For no group is this more important than first-time employees — or recent college graduates with limited professional experience. Most of them will find everything about their new work environment different, so it’s important to create a program that factors in adjusting to the workplace alongside learning the skills of the trade.
Does the thought of teaching a whole new generation of workers how to be effective sound daunting? Don’t worry. They have almost all of the tools they need to succeed (you hired them in the first place for a reason!), and we’re here to help identify what they’re lacking, what they need, and how you can set them up for success.
Two words: soft skills. It turns out that despite being new to their roles, it’s not technical know-how that recent college grads are missing. In a survey done by Adecco Staffing USA, it was found that 44% of senior executives believed that the biggest gap in skills had to do with the following:
The distinction between technical and soft skills is important here, because a lot of these traits are developed over time and on the job. However, that’s exactly what recent grads are missing — time on the job. This study by McKinsey & Company further expounds on the point, by citing that while 72% of educational institutions believe recent grads are prepared to take on the workplace, only 42% of employers concur with that assessment.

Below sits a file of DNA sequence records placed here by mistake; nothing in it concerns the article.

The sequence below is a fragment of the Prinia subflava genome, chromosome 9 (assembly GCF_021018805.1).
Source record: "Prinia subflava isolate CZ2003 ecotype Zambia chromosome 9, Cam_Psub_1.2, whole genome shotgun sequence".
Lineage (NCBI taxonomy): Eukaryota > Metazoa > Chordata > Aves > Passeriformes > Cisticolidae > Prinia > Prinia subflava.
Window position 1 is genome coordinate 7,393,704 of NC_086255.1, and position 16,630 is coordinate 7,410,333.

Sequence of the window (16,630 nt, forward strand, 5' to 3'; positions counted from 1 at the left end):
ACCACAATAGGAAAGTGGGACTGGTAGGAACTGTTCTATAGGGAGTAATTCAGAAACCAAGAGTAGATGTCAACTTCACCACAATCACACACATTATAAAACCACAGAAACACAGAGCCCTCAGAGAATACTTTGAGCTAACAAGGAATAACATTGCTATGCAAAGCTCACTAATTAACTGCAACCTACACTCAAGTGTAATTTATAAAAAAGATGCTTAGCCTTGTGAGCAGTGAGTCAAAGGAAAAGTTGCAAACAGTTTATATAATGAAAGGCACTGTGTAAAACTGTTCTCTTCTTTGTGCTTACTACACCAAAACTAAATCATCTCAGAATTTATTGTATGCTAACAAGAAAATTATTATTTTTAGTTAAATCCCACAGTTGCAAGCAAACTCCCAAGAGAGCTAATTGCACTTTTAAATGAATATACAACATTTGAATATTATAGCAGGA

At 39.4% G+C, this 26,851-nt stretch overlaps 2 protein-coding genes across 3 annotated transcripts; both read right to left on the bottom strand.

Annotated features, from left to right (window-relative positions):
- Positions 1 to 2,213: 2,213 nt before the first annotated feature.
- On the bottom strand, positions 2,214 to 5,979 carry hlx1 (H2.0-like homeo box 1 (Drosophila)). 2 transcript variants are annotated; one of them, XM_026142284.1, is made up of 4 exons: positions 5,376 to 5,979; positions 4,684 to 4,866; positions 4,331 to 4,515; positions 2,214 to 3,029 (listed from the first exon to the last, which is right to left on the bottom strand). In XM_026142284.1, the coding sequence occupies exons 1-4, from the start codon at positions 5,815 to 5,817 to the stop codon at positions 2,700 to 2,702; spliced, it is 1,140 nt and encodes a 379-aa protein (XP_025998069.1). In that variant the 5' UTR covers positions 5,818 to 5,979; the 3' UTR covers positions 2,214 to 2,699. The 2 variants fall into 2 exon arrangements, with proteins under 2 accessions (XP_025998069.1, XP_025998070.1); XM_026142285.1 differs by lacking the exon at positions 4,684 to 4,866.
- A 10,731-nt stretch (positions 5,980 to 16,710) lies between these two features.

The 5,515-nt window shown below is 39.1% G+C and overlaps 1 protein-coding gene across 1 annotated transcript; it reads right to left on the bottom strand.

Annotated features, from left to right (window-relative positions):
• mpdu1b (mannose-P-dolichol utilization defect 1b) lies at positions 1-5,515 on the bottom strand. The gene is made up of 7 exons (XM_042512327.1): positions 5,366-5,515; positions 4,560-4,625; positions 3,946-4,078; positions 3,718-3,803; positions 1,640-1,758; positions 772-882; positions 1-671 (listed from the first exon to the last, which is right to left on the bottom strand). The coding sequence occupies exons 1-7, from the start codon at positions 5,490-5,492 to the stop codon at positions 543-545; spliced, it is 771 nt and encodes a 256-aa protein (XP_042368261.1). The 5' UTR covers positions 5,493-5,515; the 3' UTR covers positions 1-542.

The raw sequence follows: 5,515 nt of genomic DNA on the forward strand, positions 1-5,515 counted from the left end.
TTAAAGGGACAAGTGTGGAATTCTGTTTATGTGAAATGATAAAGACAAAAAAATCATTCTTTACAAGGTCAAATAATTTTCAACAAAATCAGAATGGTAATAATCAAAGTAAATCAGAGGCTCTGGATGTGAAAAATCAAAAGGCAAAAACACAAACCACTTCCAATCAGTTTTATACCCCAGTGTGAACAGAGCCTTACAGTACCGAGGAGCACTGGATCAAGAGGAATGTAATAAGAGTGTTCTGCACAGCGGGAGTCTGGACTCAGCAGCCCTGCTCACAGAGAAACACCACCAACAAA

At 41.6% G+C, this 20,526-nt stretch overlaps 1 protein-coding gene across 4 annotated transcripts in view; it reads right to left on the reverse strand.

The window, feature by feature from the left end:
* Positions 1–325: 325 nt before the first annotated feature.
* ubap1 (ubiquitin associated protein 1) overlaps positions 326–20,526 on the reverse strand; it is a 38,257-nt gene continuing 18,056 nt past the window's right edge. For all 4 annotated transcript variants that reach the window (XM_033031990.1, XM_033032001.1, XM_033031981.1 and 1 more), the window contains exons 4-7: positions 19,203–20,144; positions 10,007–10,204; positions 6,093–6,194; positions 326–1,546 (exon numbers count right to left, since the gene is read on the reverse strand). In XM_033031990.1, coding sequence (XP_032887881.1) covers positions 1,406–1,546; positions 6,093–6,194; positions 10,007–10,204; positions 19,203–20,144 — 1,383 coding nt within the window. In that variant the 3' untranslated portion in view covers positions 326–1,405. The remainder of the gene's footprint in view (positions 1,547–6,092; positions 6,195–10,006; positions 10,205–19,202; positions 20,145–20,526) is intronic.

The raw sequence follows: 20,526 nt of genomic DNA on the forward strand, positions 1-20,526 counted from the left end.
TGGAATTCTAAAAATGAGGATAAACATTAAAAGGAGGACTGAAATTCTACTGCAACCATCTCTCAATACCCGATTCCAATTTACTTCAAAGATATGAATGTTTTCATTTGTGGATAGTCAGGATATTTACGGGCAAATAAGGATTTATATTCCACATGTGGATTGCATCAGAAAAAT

While the above-listed soft skills are easy enough to comprehend on a word-association level, what do they actually mean in terms of the workplace?
Communication: The ability to clearly communicate ideas, and keep one’s supervisor and teammates informed, as well as the ability to ask questions and seek clarification when objectives or procedures are not perfectly clear.
Critical thinking: The ability to problem solve and find solutions in the face of doubt or when guidance is not available.
Creativity: Being open to new ideas and seeing problems from different sides. Bringing new solutions to the table or being able to adapt to changing demands.
Collaboration: Knowing how to work in a team. Making sure to pull one’s own weight as well as communicate effectively with all members of a team in order to produce the desired outcome.
What’s great about recent grads missing soft skills, as opposed to technical, is that soft skills can be naturally picked up on the job. Just working on a team forces members to adapt in order to succeed. The downside is that teams absolutely require them in order to succeed. Having someone throw a wrench in the works because they’re unable to communicate clearly with other members can have a big impact on business and office morale. Therein lies the dilemma, but what’s to be done?
Training. Pure and simple. While it would be ideal for candidates to arrive straight out of the gate as impact makers, the truth is that first-time employees aren't always going to come fully assembled. But that's OK — as long as you hired them because you’re invested in the individual, rather than the position.